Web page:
Subject: AP: Rights groups say E Timor amnesty bill undermines justice

Rights groups say East Timor amnesty bill undermines justice

May 8, 2004 3:15am AP Online

DILI, East Timor_Pro-Indonesia militiamen convicted for their role in the 1999 violence that left 1,500 dead in East Timor should not be given amnesty under a proposed law, rights activists said Saturday.

The bill, introduced in East Timor's parliament last week, is part of the government's efforts to reconcile with the past and move forward as the country prepares to celebrate the second anniversary of its independence May 20.

However, New York-based Human Rights Watch said in a release the bill could undermine the work of the U.N.-backed Special Panel For Serious Crimes, which has indicted 381 and convicted 50 Timorese militiamen for offenses, including crimes against humanity.

"It is bitterly ironic to mark East Timor's second anniversary of nationhood by undermining justice for the most serious crimes that accompanied the country's independence," said Charmain Mohamed, the East Timor researcher for Human Rights Watch.

"Reconciliation has a place, but there can't be reconciliation without judicial accountability for violations of basic international human rights."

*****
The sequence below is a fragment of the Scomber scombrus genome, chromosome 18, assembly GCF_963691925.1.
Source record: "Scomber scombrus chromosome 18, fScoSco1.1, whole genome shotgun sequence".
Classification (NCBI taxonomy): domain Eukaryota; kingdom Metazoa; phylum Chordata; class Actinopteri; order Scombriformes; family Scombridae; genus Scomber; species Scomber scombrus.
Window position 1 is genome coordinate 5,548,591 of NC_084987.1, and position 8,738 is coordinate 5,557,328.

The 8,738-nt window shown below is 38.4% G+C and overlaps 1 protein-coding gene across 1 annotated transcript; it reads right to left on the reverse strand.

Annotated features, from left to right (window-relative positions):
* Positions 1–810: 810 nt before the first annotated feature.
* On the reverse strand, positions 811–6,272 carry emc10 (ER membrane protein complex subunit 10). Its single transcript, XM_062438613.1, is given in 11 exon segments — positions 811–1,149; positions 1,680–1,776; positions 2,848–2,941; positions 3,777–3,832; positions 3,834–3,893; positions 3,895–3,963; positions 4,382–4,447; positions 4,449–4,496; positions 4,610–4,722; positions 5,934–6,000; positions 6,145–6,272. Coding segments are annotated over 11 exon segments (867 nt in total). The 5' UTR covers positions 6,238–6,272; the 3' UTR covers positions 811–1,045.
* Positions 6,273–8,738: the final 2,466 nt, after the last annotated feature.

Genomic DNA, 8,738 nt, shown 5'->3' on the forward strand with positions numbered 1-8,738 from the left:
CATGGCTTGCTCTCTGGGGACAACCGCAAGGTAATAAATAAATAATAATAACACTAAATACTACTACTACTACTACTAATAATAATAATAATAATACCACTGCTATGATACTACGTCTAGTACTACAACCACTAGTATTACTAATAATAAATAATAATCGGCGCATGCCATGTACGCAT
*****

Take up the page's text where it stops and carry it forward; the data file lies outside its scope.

The bill would allow pardons for any type of criminal offense committed before March 31, 2004, but would be limited to those who have already served a third to a half of their jail sentences.

The Judicial System Monitoring Programme _ an independent group working in Dili since 2001 to monitor the development of East Timor's justice system _ also criticized the bill. It said it could "cause chaos and create injustice" in the country.

"The proposed law only minimally and indirectly supports reconciliation and justice," the group said in a statement. "It undermines the judicial process and, if applied, the law will grant impunity to high-level economic crimes such as bribery and fraud committed. JSMP cannot understand its overall advantage for Timorese society."

Under East Timor's political system, the bill will get a second reading starting Monday when members can introduce amendments. If passed, the bill must be signed by the president before it becomes law.

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